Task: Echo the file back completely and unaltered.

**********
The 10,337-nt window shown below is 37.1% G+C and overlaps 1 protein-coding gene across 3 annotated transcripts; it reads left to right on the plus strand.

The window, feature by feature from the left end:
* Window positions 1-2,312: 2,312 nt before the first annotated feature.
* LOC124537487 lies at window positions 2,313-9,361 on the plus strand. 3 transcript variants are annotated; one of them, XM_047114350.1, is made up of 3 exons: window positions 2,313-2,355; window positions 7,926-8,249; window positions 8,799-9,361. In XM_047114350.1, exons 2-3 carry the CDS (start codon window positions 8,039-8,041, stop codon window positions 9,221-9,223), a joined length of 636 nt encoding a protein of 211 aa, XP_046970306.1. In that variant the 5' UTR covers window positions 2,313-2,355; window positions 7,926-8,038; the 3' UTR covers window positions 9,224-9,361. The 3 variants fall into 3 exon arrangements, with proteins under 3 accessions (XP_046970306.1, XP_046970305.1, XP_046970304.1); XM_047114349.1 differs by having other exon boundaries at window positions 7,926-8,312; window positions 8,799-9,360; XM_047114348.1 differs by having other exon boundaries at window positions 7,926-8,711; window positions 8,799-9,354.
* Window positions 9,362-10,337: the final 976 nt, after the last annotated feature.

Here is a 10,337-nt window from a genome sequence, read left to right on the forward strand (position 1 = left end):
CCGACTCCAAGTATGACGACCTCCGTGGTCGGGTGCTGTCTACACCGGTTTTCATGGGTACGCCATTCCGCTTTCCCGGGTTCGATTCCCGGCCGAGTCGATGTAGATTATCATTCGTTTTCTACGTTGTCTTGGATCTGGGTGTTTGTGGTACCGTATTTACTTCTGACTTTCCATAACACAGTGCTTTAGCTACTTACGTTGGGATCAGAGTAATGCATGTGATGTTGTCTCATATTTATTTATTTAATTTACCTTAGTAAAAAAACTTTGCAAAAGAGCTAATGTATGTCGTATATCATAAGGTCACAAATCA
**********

The 10,337-nt window shown below is 37.1% G+C and overlaps 1 protein-coding gene across 3 annotated transcripts; it reads left to right on the plus strand.

The window, feature by feature from the left end:
* Window positions 1-2,312: 2,312 nt before the first annotated feature.
* LOC124537487 lies at window positions 2,313-9,361 on the plus strand. 3 transcript variants are annotated; one of them, XM_047114350.1, is made up of 3 exons: window positions 2,313-2,355; window positions 7,926-8,249; window positions 8,799-9,361. In XM_047114350.1, exons 2-3 carry the CDS (start codon window positions 8,039-8,041, stop codon window positions 9,221-9,223), a joined length of 636 nt encoding a protein of 211 aa, XP_046970306.1. In that variant the 5' UTR covers window positions 2,313-2,355; window positions 7,926-8,038; the 3' UTR covers window positions 9,224-9,361. The 3 variants fall into 3 exon arrangements, with proteins under 3 accessions (XP_046970306.1, XP_046970305.1, XP_046970304.1); XM_047114349.1 differs by having other exon boundaries at window positions 7,926-8,312; window positions 8,799-9,360; XM_047114348.1 differs by having other exon boundaries at window positions 7,926-8,711; window positions 8,799-9,354.
* Window positions 9,362-10,337: the final 976 nt, after the last annotated feature.

Here is a 10,337-nt window from a genome sequence, read left to right on the forward strand (position 1 = left end):
CCGACTCCAAGTATGACGACCTCCGTGGTCGGGTGCTGTCTACACCGGTTTTCATGGGTACGCCATTCCGCTTTCCCGGGTTCGATTCCCGGCCGAGTCGATGTAGATTATCATTCGTTTTCTACGTTGTCTTGGATCTGGGTGTTTGTGGTACCGTATTTACTTCTGACTTTCCATAACACAGTGCTTTAGCTACTTACGTTGGGATCAGAGTAATGCATGTGATGTTGTCTCATATTTATTTATTTAATTTACCTTAGTAAAAAAACTTTGCAAAAGAGCTAATGTATGTCGTATATCATAAGGTCACAAATCA